verb (used with object)
verb (used without object)
- allow for,
- allowable cut,
- allowance race
Origin of allow
Examples from the Web for allow
This week, Florida became the 36th state to allow same-sex marriage.
First, they allow Paul to siphon off attention from whichever potential candidate is making news.
By contrast, a gun will allow a pilot to attack hostile forces that are less than 300 feet from friendly ground forces.New U.S. Stealth Jet Can’t Fire Its Gun Until 2019|Dave Majumdar|December 31, 2014|DAILY BEAST
Cover with plastic wrap and allow the dates to soften, about 15 minutes.Make ‘The Chew’s’ Carla Hall’s Sticky Toffee Pudding|Carla Hall|December 28, 2014|DAILY BEAST
Allow beans to cool completely then remove to a paper towel-lined plate to dry.Make Carla Hall’s Crispy Shallot Green Bean Casserole|Carla Hall|December 27, 2014|DAILY BEAST
Allow to boil until the balls are well set, turning them over that both sides may get done.The Allinson Vegetarian Cookery Book|Thomas R. Allinson
No man should allow himself to recommend another for qualities which he knows he does not possess.The Book of Business Etiquette|Nella Henney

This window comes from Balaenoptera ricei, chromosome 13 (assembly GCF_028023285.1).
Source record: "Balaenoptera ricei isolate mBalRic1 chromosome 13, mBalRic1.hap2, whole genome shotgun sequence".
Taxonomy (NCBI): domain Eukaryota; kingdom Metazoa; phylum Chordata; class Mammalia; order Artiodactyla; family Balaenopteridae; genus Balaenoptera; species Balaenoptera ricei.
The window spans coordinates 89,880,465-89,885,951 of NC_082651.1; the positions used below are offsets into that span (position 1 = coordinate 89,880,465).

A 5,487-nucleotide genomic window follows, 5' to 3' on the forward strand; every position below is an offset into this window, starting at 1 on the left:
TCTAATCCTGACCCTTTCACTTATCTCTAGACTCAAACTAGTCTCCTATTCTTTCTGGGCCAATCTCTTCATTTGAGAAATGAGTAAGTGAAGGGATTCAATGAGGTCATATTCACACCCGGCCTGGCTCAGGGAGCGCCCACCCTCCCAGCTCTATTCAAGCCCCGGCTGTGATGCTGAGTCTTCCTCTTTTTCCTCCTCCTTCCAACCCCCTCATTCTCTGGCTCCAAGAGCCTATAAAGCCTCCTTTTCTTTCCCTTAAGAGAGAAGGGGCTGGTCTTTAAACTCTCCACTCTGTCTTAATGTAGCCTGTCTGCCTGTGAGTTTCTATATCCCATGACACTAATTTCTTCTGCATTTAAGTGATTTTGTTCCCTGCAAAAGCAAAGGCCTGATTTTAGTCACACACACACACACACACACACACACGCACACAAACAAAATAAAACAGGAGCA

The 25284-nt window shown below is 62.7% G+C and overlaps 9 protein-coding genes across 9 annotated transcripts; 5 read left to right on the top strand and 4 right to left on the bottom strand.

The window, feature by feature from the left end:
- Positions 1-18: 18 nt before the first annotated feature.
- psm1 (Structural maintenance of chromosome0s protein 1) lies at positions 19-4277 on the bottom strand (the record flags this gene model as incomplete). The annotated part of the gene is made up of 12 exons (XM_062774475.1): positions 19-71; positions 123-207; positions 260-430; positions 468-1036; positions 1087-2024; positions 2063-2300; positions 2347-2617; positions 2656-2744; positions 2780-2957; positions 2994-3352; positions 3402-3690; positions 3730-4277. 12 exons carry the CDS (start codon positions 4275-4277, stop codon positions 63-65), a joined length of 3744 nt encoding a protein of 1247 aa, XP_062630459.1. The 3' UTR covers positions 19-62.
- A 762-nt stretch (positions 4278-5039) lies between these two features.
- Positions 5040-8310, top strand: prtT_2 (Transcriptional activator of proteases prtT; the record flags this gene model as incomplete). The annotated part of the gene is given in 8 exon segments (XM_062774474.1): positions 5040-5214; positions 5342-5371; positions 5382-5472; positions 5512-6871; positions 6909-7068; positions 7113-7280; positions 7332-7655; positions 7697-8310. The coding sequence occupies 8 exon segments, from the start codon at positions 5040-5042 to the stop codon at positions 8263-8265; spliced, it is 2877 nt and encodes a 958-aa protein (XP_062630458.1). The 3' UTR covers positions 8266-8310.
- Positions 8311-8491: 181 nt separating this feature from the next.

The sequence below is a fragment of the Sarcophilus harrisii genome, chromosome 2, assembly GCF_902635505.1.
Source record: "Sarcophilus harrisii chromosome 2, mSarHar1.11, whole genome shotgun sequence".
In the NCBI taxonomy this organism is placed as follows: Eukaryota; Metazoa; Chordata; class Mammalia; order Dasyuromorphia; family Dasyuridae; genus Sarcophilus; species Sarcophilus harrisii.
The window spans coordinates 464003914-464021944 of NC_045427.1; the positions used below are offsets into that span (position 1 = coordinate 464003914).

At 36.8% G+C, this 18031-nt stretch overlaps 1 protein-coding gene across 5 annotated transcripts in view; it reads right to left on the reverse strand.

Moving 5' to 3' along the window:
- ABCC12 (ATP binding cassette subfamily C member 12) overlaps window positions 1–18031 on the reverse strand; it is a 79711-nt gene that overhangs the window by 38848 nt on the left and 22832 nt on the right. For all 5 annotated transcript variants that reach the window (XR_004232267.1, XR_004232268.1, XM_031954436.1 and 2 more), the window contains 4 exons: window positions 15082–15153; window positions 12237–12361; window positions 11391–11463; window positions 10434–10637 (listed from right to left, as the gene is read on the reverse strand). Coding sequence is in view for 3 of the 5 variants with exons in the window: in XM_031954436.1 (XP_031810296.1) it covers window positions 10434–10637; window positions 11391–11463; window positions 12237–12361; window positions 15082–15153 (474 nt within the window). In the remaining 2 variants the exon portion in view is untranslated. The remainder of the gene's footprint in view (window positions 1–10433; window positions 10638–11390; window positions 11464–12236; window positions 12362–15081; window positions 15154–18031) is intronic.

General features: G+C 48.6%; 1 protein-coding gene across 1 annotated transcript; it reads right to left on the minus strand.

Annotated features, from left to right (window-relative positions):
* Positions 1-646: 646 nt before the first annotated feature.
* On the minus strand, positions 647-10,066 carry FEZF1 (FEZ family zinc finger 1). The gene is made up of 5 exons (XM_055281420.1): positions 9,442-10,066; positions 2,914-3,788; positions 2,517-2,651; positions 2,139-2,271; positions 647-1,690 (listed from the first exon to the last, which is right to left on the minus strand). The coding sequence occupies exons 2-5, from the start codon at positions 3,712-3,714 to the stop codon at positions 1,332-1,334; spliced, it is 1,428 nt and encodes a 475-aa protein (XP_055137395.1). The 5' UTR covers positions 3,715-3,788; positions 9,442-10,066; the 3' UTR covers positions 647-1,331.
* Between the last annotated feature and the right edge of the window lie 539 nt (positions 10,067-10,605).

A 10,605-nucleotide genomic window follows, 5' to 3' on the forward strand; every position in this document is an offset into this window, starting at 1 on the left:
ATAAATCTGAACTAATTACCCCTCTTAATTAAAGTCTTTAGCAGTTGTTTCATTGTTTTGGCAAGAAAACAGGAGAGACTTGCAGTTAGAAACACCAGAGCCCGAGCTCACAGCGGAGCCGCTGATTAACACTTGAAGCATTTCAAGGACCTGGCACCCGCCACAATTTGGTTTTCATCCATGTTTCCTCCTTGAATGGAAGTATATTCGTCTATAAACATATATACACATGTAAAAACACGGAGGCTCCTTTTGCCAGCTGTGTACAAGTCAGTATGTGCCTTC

This is it indeed which the devil desireth; he can allow you grief and desperation, but not to amend.A Christian Directory (Volume 1 of 4)|Richard Baxter
I would not allow that paper, blown by the wind, to scare me from the highway of the argument!The Works of Robert G. Ingersoll, Vol. 10 (of 12)|Robert G. Ingersoll
Any other child would have retraced his steps but the brave little Henry would not allow himself to be discouraged.Old French Fairy Tales|Comtesse de Sgur
Word Origin for allow
early 14c., allouen, "to commend, praise; approve of, be pleased with; appreciate the value of;" also, "take into account or give credit for," also, in law and philosophy, "recognize, admit as valid" (a privilege, an excuse, a statement, etc.). From late 14c. as "sanction or permit; condone;" in business use from early 15c.
The Middle English word is from Anglo-French alouer, Old French aloer, alloiier (13c.) "allot, apportion, bestow, assign," from Latin allocare (see allocate). This word in Old French was confused and ultimately merged with aloer; alloer "to praise, commend," from Latin allaudare, adlaudare, compound of ad- "to" (see ad-) + laudare "to praise" (see laud). From the first word came the sense preserved in allowance as "money granted;" from the second came its meaning "permission based on approval."
Between the two primary significations there naturally arose a variety of uses blending them in the general idea of assign with approval, grant, concede a thing claimed or urged, admit a thing offered, permit, etc., etc. [OED].
Related: Allowed; allowing.